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Adolescent Medicine Dysmenorrhea


Posted Date: 12/12/2012

Adolescent Medicine Case Synopsis: Dysmenorrhea

Heather Needham, MD, MPH, FAAP
Adolescent Medicine

Case: M.G. is a 15 year old female who presents to your office with a complaint of painful menstrual cycles.  She had menarche at age 12 years, and has been getting a period regularly once a month for the past 18 months.  Her periods last six days and are extremely painful the first 2 days of her period.  It is not uncommon for her to miss one or two days of school every month due to her cramps when she is on her period.  M.G. has tried Motrin for her pain with minimal resolution of her symptoms.  She never has pain at times other than during her menstrual cycle, and she has never been sexually active.

Primary dysmenorrhea is the most common gynecological complaint in adolescent females.  It is defined as recurrent crampy lower abdominal pain during menses and is not associated with pelvic pathology.  Typically, adolescent females will start to experience menstrual cramps 1-3 years after menarche.  The cramping can start within the first few hours of menses and is usually the most severe for the first 24-48 hours.  Some adolescents may experience cramping 24-48 hours prior to the start of their cycle.  Menstrual cramps can often be associated with nausea, vomiting, diarrhea, back pain, and fatigue.

Dysmenorrhea usually does not begin until the menstrual cycle becomes ovulatory.  It is caused by an increased production of prostaglandins from the endometrium which can cause an increase in uterine contractility and dysrhythmic contractions.  The increased levels of prostaglandins can also cause the systemic symptoms of nausea, vomiting, and diarrhea.  Non-steroidal anti-inflammatory medications (NSAIDs) such as ibuprofen and naproxen work well as a first line treatment because they have analgesic and anti-inflammatory properties, and also are prostaglandin synthetase inhibitors which help to reduce the production of prostaglandins.

The diagnosis of primary dysmenorrhea is made by taking a complete medical and menstrual history to rule out secondary dysmenorrhea as a cause for menstrual cramping. Some important information to gather while obtaining the history would include the following:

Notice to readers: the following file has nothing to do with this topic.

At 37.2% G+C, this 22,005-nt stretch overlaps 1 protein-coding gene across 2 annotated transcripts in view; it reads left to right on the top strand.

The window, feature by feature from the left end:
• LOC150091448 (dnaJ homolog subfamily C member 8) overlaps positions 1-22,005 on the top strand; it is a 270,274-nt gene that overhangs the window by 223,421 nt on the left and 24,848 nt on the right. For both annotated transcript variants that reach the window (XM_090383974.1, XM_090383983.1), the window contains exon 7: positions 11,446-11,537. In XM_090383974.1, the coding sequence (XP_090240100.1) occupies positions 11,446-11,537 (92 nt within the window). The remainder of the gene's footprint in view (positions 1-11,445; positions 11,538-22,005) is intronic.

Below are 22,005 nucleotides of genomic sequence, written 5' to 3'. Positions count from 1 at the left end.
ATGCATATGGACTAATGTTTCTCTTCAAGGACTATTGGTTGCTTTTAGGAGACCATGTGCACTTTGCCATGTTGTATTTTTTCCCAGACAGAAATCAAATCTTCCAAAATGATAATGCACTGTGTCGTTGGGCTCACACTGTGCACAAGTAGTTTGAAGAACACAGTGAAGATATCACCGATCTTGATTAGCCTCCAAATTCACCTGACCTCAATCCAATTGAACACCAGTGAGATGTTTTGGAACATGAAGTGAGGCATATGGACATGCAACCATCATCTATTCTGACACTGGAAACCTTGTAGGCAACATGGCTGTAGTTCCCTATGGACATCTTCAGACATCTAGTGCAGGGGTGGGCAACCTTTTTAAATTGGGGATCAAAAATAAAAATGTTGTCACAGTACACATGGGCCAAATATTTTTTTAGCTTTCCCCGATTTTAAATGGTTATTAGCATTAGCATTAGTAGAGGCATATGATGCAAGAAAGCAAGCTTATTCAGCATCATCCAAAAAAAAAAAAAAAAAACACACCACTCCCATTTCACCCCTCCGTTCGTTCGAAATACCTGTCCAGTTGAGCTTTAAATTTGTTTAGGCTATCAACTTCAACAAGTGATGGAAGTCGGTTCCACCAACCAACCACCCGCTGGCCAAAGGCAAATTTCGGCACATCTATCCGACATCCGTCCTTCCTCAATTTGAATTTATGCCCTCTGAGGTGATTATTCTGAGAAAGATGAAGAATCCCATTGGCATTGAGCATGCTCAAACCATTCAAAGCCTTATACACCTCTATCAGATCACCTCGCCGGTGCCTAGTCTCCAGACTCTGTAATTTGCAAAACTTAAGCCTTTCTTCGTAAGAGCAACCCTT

• age of menarche
• number of days of cycle and length of time between cycles
• age at onset of cramping
• number of days of cramping during cycle
• other symptoms associated with the cramping (nausea, vomiting, diarrhea, headache, or back pain)
•  severity of cramping (missing school or other scheduled activities)
• Sexual activity (sexual history should be obtained without parents present)

It is also helpful to assess if the patient has tried any type of pain meds in the past and whether or not it was helpful.  It is important to obtain the above information to exclude painful menstrual cycles due to pelvic pathology, such as endometriosis or a sexually transmitted infection.  Clues that a patient may have secondary dysmenorrhea include cramps with the onset of menarche; persistent pelvic pain not related to the menstrual cycle; pain that is progressively worsening; and a history of having a pelvic infection such as gonorrhea or chlamydia.

Treatment of menstrual cramps often includes NSAIDs.  If NSAIDs are not effective, combination contraceptive methods such as oral contraceptive pills, ortho-evra, or nuvaring are often utilized to suppress ovulation, which will subsequently reduce the production of endometrial prostaglandins.  Another important aspect of treatment is education.  In particular, discussing the importance of taking an adequate dose of an NSAID, and if they are prescribed a hormonal contraceptive method taking it regularly in order to get the maximum benefits.  The goal of treatment is to reduce menstrual cramps and some of the associated symptoms, and decrease the impact of pain on daily activities such as attending school.
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